Renal masses in deceased donor kidneys;
Potential to expand the donor pool through improved organ utilisation
BAUS ePoster online library. Kotecha P. 06/25/19; 259575; P8-10
Pinky Kotecha
Pinky Kotecha
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Abstract
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INTRODUCTION

Highlighting underutilisation of organs for transplant is crucial in preventing death on waiting lists. Small renal masses ≤4cm have very low metastatic potential and 20% are benign. We aim to report incidence of renal masses in potential donors, along with utilisation of affected and unaffected paired kidneys for transplantation.

METHODS

Retrospective 10-year national data (2008 – 2018), provided by NHS Blood & Transplant, was searched using key-words 'mass, tumour or cancer' in deceased donor solid organ offers. For additional donor information, the electronic offering system (EOS) was consulted. Those inappropriately coded or with insufficient data were excluded. We categorised renal mass size into small (≤4cm), medium (5-7cm), large (≥8cm).

RESULTS

12,121 deceased donor offers took place during the study period. The key-word search extracted 3233 matches in 1019 solid organ deceased donor offers. 276 potential donor offers had a kidney mass identified (64, bilateral kidney masses; 212 unilateral). This equates to 340 kidneys with a mass. Figure1.

340 kidneys with a mass offered for transplantation, 147 (43%) were transplanted. (Size range: 0.1 -10cm.) No kidney with a large solid mass was transplanted. Of the 212 contralateral unaffected kidneys from donors with a unilateral mass, 132 (62.3%) were transplanted. Table1.

Discussion
A large proportion of donor kidneys with masses were discarded. The recording of lesions at retrieval is insufficient to help retrospective analysis, with potential organ underutilisation. We await further data on oncological and functional outcomes and look to enable a national pathway to optimise appropriate organ allocation for transplantation.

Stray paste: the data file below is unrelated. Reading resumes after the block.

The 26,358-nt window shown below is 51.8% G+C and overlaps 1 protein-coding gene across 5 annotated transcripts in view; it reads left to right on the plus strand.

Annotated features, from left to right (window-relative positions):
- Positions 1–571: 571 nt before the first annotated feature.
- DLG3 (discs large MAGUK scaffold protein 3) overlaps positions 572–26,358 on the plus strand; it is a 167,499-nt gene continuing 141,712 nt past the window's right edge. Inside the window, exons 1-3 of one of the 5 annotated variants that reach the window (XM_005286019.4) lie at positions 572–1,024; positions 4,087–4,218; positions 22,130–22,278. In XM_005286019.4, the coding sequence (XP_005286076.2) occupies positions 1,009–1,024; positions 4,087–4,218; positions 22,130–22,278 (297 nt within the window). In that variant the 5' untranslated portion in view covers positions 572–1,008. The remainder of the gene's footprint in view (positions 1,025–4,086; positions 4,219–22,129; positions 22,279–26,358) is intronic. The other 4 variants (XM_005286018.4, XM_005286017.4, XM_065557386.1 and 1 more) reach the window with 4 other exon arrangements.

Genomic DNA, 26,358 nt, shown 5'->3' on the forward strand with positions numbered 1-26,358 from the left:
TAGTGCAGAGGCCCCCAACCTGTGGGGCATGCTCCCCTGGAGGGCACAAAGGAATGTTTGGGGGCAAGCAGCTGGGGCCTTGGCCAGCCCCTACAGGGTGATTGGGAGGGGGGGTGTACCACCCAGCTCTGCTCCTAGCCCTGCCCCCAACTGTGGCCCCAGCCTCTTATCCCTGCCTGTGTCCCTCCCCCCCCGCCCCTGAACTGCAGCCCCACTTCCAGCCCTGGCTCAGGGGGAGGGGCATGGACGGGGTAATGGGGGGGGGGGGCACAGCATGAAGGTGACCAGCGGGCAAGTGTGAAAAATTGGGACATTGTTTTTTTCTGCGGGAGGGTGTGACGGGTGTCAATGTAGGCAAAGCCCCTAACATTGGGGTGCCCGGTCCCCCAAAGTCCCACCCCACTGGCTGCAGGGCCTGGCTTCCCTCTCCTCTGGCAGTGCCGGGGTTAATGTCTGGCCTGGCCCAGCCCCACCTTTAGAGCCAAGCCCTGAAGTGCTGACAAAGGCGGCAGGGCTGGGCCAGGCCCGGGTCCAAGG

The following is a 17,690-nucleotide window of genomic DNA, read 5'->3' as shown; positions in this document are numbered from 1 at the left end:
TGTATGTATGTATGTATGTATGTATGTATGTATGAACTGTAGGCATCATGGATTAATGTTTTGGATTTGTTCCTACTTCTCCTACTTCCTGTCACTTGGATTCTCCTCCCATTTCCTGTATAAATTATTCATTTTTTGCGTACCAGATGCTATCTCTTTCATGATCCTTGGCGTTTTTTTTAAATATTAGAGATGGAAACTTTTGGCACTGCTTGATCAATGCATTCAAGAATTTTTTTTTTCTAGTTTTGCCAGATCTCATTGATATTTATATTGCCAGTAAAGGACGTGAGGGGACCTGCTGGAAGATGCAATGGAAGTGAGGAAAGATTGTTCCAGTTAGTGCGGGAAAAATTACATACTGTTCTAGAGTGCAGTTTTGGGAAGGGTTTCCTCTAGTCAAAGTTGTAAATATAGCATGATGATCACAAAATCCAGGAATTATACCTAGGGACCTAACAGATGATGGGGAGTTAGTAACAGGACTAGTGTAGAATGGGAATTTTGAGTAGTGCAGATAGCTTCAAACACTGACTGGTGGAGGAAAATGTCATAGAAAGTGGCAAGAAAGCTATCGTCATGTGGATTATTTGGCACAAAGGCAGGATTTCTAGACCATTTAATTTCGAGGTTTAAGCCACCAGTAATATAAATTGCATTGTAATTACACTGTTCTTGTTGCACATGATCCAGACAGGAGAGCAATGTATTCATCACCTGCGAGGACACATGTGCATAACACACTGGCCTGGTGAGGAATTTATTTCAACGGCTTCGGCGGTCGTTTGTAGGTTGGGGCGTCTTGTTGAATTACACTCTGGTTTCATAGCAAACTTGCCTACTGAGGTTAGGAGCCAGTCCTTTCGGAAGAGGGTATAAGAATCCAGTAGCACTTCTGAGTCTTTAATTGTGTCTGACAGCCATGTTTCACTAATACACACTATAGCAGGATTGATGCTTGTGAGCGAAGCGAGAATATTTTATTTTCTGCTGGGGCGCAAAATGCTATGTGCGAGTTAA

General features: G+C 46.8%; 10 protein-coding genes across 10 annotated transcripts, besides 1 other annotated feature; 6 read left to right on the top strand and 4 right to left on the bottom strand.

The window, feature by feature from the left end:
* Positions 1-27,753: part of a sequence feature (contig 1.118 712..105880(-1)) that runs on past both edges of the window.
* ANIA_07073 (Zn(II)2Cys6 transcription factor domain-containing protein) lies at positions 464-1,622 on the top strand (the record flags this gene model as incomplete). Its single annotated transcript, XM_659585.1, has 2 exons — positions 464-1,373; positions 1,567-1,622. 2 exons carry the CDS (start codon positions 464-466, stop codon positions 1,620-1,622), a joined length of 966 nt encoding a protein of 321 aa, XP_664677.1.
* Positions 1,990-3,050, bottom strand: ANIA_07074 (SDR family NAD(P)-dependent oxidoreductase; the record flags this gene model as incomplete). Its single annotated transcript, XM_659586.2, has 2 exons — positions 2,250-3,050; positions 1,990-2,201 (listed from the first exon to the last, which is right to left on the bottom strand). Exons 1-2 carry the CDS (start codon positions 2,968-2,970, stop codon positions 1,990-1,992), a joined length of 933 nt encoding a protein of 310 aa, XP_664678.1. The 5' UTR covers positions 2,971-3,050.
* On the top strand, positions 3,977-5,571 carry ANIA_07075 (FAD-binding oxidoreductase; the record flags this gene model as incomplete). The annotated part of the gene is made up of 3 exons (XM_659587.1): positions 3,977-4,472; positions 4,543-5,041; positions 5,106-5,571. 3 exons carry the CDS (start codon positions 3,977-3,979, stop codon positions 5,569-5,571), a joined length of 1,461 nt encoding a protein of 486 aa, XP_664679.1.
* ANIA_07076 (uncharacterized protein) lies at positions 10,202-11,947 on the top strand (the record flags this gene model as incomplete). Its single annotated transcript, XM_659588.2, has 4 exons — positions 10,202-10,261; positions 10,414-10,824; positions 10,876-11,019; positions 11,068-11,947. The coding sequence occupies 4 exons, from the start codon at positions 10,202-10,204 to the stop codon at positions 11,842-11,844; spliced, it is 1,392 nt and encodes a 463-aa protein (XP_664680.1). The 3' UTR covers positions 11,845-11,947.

INTRODUCTION

Highlighting underutilisation of organs for transplant is crucial in preventing death on waiting lists. Small renal masses ≤4cm have very low metastatic potential and 20% are benign. We aim to report incidence of renal masses in potential donors, along with utilisation of affected and unaffected paired kidneys for transplantation.

METHODS

Retrospective 10-year national data (2008 – 2018), provided by NHS Blood & Transplant, was searched using key-words 'mass, tumour or cancer' in deceased donor solid organ offers. For additional donor information, the electronic offering system (EOS) was consulted. Those inappropriately coded or with insufficient data were excluded. We categorised renal mass size into small (≤4cm), medium (5-7cm), large (≥8cm).

RESULTS

12,121 deceased donor offers took place during the study period. The key-word search extracted 3233 matches in 1019 solid organ deceased donor offers. 276 potential donor offers had a kidney mass identified (64, bilateral kidney masses; 212 unilateral). This equates to 340 kidneys with a mass. Figure1.

340 kidneys with a mass offered for transplantation, 147 (43%) were transplanted. (Size range: 0.1 -10cm.) No kidney with a large solid mass was transplanted. Of the 212 contralateral unaffected kidneys from donors with a unilateral mass, 132 (62.3%) were transplanted. Table1.

Discussion
A large proportion of donor kidneys with masses were discarded. The recording of lesions at retrieval is insufficient to help retrospective analysis, with potential organ underutilisation. We await further data on oncological and functional outcomes and look to enable a national pathway to optimise appropriate organ allocation for transplantation.

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